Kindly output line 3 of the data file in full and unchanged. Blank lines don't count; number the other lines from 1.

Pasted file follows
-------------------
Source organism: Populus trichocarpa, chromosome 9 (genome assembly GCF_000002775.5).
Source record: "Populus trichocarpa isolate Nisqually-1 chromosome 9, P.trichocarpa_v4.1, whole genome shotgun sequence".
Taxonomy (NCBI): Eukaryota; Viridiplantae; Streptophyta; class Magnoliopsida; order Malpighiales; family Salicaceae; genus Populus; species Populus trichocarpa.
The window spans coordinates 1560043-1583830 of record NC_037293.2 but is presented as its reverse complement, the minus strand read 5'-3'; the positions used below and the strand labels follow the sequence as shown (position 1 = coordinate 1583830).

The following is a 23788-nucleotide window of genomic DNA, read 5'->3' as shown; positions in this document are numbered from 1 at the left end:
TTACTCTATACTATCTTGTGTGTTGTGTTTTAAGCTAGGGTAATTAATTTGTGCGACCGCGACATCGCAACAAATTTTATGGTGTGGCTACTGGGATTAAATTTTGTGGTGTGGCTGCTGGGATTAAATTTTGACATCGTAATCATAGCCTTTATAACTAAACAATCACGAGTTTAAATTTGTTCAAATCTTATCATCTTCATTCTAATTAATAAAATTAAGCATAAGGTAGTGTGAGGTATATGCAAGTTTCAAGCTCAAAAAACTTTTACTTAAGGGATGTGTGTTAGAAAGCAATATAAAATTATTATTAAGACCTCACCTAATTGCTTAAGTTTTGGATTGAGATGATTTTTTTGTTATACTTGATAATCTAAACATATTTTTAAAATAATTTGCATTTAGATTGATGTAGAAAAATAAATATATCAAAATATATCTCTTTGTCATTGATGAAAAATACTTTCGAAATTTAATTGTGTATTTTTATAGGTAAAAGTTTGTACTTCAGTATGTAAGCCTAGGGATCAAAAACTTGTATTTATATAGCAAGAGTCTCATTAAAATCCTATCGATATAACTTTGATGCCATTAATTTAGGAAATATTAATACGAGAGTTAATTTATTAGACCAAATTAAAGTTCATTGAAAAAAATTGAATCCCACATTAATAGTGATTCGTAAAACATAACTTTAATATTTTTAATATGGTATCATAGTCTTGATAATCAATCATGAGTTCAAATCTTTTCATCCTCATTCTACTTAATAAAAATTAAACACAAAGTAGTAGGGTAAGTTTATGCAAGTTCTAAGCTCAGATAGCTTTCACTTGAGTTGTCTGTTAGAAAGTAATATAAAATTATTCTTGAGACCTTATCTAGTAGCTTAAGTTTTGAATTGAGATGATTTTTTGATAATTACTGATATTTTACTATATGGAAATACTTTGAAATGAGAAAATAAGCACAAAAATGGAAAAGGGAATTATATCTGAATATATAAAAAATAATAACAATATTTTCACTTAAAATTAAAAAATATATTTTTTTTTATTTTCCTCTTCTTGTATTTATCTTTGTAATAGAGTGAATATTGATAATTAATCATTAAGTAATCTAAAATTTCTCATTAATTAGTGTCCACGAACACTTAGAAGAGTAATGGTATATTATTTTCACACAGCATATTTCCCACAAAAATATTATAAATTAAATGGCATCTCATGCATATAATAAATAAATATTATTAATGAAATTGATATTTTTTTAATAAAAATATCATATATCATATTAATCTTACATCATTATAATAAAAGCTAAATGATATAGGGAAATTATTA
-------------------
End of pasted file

Taxonomy (NCBI): Eukaryota; Viridiplantae; Streptophyta; class Magnoliopsida; order Malpighiales; family Salicaceae; genus Populus; species Populus trichocarpa.